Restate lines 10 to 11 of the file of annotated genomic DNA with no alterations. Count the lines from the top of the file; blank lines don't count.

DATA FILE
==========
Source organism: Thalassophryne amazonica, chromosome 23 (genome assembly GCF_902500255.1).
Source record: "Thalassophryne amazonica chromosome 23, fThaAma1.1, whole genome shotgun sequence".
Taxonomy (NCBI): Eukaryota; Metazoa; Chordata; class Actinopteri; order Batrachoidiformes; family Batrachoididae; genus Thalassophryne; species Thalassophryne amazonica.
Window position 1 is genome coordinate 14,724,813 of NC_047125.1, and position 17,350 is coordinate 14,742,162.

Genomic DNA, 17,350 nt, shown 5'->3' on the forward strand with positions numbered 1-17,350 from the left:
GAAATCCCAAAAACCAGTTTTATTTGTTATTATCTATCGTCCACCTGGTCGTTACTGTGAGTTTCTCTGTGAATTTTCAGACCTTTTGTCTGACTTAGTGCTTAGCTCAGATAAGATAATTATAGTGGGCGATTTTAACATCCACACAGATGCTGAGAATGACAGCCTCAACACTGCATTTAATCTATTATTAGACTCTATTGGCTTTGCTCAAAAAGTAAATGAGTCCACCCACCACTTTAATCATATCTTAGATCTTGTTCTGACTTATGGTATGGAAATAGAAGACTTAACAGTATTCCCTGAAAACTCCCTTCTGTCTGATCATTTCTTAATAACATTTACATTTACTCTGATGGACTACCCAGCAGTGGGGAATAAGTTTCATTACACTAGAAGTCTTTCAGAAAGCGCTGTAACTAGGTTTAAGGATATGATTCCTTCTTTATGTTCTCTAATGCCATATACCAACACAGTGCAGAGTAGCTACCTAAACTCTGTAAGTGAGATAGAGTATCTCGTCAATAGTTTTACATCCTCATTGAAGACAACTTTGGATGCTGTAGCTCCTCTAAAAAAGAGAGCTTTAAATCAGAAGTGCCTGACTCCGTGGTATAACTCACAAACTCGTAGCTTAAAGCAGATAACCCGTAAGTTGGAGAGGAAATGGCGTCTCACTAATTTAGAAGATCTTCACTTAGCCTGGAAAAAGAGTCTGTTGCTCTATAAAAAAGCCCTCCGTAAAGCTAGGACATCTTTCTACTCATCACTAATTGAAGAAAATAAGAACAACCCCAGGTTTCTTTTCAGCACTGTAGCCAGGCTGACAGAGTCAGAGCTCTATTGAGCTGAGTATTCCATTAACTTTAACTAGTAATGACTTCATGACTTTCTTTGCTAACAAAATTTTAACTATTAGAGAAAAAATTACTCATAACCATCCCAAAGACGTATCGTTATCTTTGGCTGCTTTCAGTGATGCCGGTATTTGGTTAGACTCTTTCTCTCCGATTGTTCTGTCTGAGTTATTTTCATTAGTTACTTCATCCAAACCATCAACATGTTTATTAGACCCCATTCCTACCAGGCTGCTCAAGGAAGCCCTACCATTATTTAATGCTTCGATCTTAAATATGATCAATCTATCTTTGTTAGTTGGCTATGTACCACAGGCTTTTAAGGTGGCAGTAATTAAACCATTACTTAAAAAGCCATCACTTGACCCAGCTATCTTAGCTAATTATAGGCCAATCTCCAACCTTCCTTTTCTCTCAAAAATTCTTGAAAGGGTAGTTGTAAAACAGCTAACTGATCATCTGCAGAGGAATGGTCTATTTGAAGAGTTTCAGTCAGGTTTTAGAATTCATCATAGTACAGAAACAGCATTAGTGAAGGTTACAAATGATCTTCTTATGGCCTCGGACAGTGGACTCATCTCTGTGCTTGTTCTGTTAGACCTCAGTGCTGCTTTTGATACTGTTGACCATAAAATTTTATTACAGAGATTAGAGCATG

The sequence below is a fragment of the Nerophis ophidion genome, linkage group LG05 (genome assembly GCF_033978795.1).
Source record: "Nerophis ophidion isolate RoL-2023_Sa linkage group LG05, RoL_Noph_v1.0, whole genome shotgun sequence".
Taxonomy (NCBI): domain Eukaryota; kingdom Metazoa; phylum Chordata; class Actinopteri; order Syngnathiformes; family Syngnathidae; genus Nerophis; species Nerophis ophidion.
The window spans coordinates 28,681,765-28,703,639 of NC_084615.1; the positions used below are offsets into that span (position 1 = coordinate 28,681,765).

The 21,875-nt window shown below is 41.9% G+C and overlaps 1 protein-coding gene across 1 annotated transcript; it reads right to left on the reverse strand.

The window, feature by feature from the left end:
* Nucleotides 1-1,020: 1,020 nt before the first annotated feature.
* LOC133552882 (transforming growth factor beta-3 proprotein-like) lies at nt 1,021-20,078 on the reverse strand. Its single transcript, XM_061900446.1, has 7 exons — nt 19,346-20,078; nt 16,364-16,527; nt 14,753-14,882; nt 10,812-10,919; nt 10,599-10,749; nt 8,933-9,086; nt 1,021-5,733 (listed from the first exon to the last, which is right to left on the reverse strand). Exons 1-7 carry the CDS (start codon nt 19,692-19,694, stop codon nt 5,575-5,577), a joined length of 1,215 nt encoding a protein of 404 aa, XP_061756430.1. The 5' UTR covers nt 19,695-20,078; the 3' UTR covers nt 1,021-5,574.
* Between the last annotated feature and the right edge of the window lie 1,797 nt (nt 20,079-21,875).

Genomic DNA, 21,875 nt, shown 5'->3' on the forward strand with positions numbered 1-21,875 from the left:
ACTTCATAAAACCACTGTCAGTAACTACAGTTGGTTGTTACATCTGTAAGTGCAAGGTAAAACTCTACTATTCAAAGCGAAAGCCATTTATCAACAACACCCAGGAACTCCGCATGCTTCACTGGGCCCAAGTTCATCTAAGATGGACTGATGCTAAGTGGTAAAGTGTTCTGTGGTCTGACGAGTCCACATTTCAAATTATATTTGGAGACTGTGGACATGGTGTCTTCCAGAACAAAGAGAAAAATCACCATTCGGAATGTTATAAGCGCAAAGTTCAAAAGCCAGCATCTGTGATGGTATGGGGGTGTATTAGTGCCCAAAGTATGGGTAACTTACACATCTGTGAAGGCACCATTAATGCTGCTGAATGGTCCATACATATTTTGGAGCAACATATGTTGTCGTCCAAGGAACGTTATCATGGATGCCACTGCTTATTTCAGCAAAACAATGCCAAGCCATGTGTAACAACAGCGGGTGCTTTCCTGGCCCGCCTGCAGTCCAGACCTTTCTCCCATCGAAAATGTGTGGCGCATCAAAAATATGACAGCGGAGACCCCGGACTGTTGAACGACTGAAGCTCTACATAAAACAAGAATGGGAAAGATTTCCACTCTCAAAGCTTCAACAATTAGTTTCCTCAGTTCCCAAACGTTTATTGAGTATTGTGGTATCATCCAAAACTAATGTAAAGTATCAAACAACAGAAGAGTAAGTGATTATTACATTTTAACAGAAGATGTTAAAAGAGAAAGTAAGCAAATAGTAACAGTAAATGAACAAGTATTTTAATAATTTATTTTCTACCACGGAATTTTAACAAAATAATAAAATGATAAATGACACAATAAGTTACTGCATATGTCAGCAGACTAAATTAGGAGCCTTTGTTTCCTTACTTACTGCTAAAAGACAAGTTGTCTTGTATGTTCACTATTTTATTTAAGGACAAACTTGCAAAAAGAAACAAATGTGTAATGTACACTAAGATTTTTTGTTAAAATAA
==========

The window spans coordinates 28,681,765-28,703,639 of NC_084615.1; the positions used below are offsets into that span (position 1 = coordinate 28,681,765).

The 21,875-nt window shown below is 41.9% G+C and overlaps 1 protein-coding gene across 1 annotated transcript; it reads right to left on the reverse strand.